Since you know who these 'repeat offender' kids are, why not take a stand against them. When the kids that do have integrity are set up to play against them, just don't play. Forfeit the game. Take a stand that way and get others with integrity to do the same. Just a thought...

I'm 71 and have seen this type of behavior many times throughout the years. As an RN and school teacher, I witnesses occurring in both fields.
When teaching I caught students cheating and had to deal with parents. Many times I would be told, " My child would never do that", which was calling me a liar and the poor child was either to scared of the parent to say anything or was glad that I was "shown" to be the one wrong by the parent. The student still got an F for the test or paper.
I have seen my children and grandchildren cheated against and it hurt them momentarily. But they learned there are people out there that are amoral.
I believe amorality catches up people sooner or later in their lives.
I would just say that if your son loves to play tennis and enjoys the game; encourage him, teach him about amorality, and as he continues playing he will arrive at the point where there will be judges to make the game fair. Teach him to persevere and stay " in the game ".

The whole question of whether to continue to allow yourself to be walked over, or avoid people who like to walk over you, or make a stand to prevent them walking over you. In various situations the best answer may be any one of these. I have done the first and second most of my life, but am learning, that maybe it is better to do a bit more of standing up. I've often avoided that, not wanting to be overly assertive, but am realising it is possible to make a stand gently, calmly and point out to the person what they are doing, and that if they continue there will be a consequence (which may be that you avoid them ... but at least you have stated why).

I have four grandsons who competed in Water Polo, Basketball, and Volleyball. I've watched these sports for 15 years at the High School, College and Club level. I was so surprised to see how blatantly biased the referees can be toward their favorite school, coach,or player. I can say this objectively because I watched many games where I didn't know any of the players. Many of the players, especially in Water Polo, were just plain dirty. Sometimes there were serious injuries that sent kids to the hospital. Referees many times ignored what was going on. I've seen coaches and parents totally berate and humiliate the kids in front of the stands. I've often wondered how the kids take it. I'd rather have kids who lose and grow up having values about fairness and kindness than an obsession to win.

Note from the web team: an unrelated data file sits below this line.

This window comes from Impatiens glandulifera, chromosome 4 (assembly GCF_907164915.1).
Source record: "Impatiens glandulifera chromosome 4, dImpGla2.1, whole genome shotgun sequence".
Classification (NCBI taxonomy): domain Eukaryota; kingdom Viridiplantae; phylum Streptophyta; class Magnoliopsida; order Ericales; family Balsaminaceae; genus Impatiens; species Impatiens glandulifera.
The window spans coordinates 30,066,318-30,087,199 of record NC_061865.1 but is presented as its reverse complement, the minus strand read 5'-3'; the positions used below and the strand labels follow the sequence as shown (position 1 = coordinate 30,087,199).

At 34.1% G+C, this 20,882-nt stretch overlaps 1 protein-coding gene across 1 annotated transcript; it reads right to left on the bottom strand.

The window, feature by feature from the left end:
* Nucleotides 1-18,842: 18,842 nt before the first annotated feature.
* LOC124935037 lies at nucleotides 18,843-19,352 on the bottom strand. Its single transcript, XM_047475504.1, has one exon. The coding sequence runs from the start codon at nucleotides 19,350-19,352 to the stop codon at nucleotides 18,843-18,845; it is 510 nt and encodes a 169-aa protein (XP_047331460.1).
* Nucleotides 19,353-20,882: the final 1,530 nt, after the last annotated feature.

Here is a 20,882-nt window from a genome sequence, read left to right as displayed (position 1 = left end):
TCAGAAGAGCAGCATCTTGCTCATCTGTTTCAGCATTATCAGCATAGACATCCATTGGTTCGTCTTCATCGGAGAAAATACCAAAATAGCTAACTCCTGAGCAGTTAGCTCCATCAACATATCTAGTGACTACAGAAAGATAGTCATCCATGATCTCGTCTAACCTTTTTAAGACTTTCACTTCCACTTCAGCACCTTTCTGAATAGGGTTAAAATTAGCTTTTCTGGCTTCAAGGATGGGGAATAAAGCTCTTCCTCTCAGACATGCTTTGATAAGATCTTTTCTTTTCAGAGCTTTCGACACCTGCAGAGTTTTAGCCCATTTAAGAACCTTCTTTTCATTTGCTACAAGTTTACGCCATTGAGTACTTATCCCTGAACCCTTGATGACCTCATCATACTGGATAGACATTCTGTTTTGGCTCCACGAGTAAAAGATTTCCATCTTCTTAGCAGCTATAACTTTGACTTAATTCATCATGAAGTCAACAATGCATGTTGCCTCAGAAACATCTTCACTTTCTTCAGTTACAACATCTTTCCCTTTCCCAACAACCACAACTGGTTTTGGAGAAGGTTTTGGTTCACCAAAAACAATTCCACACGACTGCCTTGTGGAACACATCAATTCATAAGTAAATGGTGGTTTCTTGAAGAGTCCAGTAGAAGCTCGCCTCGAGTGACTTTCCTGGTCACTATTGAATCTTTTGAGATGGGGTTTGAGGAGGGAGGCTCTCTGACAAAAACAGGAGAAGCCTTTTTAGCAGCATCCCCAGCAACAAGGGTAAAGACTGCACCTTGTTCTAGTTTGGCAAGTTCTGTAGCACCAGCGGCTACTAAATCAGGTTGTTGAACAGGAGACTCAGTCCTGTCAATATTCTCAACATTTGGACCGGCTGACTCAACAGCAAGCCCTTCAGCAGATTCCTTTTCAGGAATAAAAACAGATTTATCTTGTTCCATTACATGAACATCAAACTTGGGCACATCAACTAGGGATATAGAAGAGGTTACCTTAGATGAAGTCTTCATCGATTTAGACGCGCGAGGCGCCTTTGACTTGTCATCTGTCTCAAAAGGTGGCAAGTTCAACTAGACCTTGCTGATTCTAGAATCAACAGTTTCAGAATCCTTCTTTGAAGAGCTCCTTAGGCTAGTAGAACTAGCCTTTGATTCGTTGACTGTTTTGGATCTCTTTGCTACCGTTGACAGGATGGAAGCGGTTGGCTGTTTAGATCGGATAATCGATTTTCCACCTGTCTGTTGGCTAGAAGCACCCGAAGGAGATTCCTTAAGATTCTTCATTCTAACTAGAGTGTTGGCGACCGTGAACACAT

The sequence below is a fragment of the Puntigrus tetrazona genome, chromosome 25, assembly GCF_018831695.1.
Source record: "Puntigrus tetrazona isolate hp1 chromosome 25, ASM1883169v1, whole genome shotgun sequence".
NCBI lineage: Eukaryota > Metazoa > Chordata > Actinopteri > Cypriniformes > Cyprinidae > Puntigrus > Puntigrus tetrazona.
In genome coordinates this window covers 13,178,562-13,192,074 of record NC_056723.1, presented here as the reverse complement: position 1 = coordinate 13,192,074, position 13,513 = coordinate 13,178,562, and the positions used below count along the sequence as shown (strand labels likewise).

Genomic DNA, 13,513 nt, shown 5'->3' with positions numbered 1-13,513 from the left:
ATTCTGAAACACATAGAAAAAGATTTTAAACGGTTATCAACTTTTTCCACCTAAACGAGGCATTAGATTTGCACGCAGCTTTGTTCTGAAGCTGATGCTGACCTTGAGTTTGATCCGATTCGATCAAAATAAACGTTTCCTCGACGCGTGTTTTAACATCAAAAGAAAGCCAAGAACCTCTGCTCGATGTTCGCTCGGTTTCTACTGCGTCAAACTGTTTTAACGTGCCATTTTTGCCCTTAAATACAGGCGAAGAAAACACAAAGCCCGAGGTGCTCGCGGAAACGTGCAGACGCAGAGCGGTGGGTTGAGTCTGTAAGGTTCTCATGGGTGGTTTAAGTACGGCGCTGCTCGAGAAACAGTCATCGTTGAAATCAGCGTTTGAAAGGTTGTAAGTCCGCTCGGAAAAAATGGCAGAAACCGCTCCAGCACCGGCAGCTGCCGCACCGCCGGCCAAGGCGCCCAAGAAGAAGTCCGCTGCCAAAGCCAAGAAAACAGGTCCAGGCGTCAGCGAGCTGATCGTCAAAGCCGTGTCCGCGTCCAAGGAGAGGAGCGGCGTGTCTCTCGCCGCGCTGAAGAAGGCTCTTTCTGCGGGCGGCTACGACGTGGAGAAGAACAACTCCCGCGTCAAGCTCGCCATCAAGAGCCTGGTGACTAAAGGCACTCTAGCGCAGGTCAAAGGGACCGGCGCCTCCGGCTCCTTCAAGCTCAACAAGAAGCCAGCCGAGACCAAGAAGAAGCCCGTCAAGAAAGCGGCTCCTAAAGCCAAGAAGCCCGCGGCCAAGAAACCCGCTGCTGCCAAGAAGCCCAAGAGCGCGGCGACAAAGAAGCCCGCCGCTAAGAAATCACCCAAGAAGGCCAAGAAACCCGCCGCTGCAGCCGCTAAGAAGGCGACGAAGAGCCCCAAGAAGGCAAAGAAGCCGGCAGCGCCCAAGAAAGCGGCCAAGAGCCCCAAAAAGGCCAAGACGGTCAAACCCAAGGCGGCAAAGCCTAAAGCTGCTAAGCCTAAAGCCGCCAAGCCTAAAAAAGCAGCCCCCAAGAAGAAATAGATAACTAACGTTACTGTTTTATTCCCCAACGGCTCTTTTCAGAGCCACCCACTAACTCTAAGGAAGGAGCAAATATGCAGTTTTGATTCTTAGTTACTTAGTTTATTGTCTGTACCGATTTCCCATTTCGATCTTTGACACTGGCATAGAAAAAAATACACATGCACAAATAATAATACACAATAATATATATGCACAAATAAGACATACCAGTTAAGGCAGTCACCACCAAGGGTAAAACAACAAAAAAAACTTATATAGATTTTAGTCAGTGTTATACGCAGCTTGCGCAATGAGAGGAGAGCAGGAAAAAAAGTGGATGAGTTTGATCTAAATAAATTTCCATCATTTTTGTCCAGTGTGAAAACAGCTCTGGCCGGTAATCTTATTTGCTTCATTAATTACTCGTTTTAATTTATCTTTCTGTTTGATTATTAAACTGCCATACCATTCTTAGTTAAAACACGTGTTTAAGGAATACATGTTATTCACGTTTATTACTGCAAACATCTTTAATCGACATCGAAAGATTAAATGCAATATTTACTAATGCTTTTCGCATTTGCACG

VERY well written. I understand and humorously forgive your 'spiked bat' reference.
I very much appreciate your summation.....that our children learn how to deal in real life, by the things they face in their youth. Too many parents try to protect their kids from unfairness, rather than teach them how to deal with it.
Thank you for being such a Ghandi in my eyes.

Thanks so much for all of your encouraging comments. I wasn't sure it was appropriate to share this part of our family's journey here, but a good friend of mine encouraged me to let loose and write from the heart. So all of your comments bring me comfort in a big way.

I am always thankful to read your honest and sincere posts. Your experience is an encouragement.